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Delineating the antimicrobial resistome of Clostridioides difficile

   Faculty of Biological Sciences

About the Project

Clostridioides difficile (C. diff) is an important human pathogen, responsible for life-threatening intestinal infection in both hospital and community settings. Exacerbating the clinical impact of this organism, there is growing resistance to the antibiotics used to treat the infections it causes. Unfortunately, our understanding of the molecular mechanisms of antimicrobial resistance (AMR) in this species lags behind that for other major pathogens; whilst a number of resistance determinants have been defined to date, our knowledge of the C. diff resistome remains far from comprehensive.

This project seeks to dramatically increase our knowledge of AMR in C. diff, not only by identifying novel genetic determinants underlying resistance, but also by beginning to unravel the molecular detail of the encoded mechanisms. The potential benefits of gaining such knowledge are manifold, including building a more robust foundation for molecular AMR surveillance and providing strategic intelligence that could be exploited for producing the next generation of anti-C. diff antibiotics.

To achieve this, we will leverage access to one of Europe’s largest collections of C. diff isolates held at Leeds, which currently comprises several thousand well-characterized isolates. In the first instance, we will use bioinformatics to identify novel/potential resistance determinants in whole genome sequencing data, which will then undergo validation in molecular cloning experiments. Where such approaches are insufficient to define the genetic basis for resistance, we will use techniques such as functional metagenomics to physically ‘capture’ genes that confer AMR. Novel antibiotic resistance mechanisms will progress to structural and functional characterization, using approaches that the O’Neill lab are well versed in.

Collectively, these studies will deliver key insights into the genetic basis and mechanisms of AMR in an increasingly-important human pathogen.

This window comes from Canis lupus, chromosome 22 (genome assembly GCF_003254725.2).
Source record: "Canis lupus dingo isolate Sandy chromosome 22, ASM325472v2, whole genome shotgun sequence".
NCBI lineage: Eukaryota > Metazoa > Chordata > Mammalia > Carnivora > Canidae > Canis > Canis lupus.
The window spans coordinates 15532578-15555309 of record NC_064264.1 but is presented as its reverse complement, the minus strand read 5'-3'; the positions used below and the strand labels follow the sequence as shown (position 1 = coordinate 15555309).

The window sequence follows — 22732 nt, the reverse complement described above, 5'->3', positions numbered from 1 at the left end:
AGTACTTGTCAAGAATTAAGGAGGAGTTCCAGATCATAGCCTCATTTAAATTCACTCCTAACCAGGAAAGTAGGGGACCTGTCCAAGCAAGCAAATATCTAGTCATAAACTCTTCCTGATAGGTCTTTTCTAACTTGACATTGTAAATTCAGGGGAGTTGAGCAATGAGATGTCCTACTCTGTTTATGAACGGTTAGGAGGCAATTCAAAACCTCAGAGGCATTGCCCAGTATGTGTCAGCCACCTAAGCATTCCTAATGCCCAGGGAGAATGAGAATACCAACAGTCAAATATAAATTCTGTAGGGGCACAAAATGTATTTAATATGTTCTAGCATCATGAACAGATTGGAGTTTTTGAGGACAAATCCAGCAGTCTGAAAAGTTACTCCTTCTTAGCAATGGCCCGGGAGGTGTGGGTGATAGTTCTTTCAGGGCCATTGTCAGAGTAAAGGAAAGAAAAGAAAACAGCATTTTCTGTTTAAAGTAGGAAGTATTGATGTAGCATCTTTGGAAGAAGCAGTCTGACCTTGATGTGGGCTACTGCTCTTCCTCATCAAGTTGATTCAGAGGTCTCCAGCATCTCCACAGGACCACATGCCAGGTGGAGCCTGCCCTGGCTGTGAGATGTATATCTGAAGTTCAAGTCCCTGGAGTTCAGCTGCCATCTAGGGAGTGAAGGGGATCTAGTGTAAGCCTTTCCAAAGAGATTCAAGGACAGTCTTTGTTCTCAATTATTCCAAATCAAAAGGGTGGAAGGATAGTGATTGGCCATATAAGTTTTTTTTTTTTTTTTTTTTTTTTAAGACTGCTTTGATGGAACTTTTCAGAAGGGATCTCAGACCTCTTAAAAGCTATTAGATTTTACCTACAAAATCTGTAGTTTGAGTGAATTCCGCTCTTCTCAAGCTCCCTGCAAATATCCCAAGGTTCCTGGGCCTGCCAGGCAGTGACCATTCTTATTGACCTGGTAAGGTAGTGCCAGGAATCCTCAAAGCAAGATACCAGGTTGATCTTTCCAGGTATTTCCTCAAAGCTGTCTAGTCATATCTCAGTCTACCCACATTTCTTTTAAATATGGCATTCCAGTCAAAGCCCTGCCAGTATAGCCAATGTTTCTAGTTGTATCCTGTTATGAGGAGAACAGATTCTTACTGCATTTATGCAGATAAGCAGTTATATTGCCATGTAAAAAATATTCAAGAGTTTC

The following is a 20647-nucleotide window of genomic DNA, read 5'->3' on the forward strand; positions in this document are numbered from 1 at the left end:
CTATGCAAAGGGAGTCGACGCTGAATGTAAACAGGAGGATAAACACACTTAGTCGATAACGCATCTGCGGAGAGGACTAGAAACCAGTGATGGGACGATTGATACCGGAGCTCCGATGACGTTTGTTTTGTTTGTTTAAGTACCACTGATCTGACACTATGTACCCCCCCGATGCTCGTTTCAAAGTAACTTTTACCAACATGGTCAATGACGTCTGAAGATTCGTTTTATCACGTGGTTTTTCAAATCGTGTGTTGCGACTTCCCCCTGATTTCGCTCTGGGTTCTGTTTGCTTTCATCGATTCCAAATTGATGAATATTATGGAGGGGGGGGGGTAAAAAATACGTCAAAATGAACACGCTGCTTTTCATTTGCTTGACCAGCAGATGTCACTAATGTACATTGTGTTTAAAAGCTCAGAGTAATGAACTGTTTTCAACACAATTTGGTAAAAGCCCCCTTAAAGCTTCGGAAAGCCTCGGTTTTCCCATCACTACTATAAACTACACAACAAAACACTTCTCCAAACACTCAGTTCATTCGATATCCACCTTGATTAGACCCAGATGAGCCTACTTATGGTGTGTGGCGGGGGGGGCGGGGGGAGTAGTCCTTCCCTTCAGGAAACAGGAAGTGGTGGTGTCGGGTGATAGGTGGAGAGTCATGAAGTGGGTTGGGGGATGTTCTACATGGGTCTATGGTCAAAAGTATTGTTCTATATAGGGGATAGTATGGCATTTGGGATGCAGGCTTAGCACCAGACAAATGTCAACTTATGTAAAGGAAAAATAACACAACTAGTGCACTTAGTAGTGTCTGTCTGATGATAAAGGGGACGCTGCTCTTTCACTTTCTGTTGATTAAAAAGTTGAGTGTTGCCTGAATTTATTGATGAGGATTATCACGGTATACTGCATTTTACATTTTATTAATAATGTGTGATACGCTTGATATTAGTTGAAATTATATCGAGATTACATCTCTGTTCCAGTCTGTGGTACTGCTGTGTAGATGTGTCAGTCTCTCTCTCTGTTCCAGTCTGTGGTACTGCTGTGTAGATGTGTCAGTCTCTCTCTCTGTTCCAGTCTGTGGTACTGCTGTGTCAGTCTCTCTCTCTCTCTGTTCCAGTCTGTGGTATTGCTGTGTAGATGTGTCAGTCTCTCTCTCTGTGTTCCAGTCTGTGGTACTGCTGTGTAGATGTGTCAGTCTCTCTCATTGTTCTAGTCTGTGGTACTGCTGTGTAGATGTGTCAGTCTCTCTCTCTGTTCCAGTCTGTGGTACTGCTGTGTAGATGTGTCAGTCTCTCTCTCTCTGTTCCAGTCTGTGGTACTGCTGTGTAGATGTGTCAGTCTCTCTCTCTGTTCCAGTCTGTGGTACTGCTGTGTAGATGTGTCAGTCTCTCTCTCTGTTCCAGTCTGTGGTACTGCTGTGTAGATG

You should hold a first degree equivalent to at least a UK upper-second class honours degree or a MSc degree in a relevant subject.

Applicants whose first language is not English must provide evidence that their English language is sufficient to meet the specific demands of their study. The Faculty of Biological Sciences minimum requirements in IELTS and TOEFL tests are:

  • British Council IELTS - score of 6.0 overall, with no element less than 5.5
  • TOEFL iBT - overall score of 87 with the listening and reading element no less than 20, writing element no less than 21 and the speaking element no less than 22.

How to apply:

To apply for this project applicants should complete an online application form and attach the following documentation to support their application. 

  • a full academic CV
  • degree certificate and transcripts of marks
  • Evidence that you meet the University's minimum English language requirements (if applicable).
  • Evidence of funding

To help us identify that you are applying for this project please ensure you provide the following information on your application form;

  • Select PhD in Biological Sciences as your programme of study
  • Give the full project title and name the supervisors listed in this advert


Wilson DN, Hauryliuk V, Atkinson GC, O'Neill AJ (2020) Target protection as a key antibiotic resistance mechanism. Nat Rev Microbiol. 18: 637-648.
Kime L, Randall CP, Banda FI, Coll F, Wright J, Richardson J, Empel J, Parkhill J, O'Neill AJ (2019) Transient Silencing of Antibiotic Resistance by Mutation Represents a Significant Potential Source of Unanticipated Therapeutic Failure. mBio. 10: e01755-19.
Freeman J, Vernon J, Pilling S, Morris K, Nicolson S, Shearman S, Clark E, Palacios-Fabrega JA, Wilcox M: Pan-European Longitudinal Surveillance of Antibiotic Resistance among Prevalent Clostridium difficile Ribotypes’ Study Group (2020) Five-year Pan-European, longitudinal surveillance of Clostridium difficile ribotype prevalence and antimicrobial resistance: the extended ClosER study. Eur J Clin Microbiol Infect Dis. 39: 169-177.

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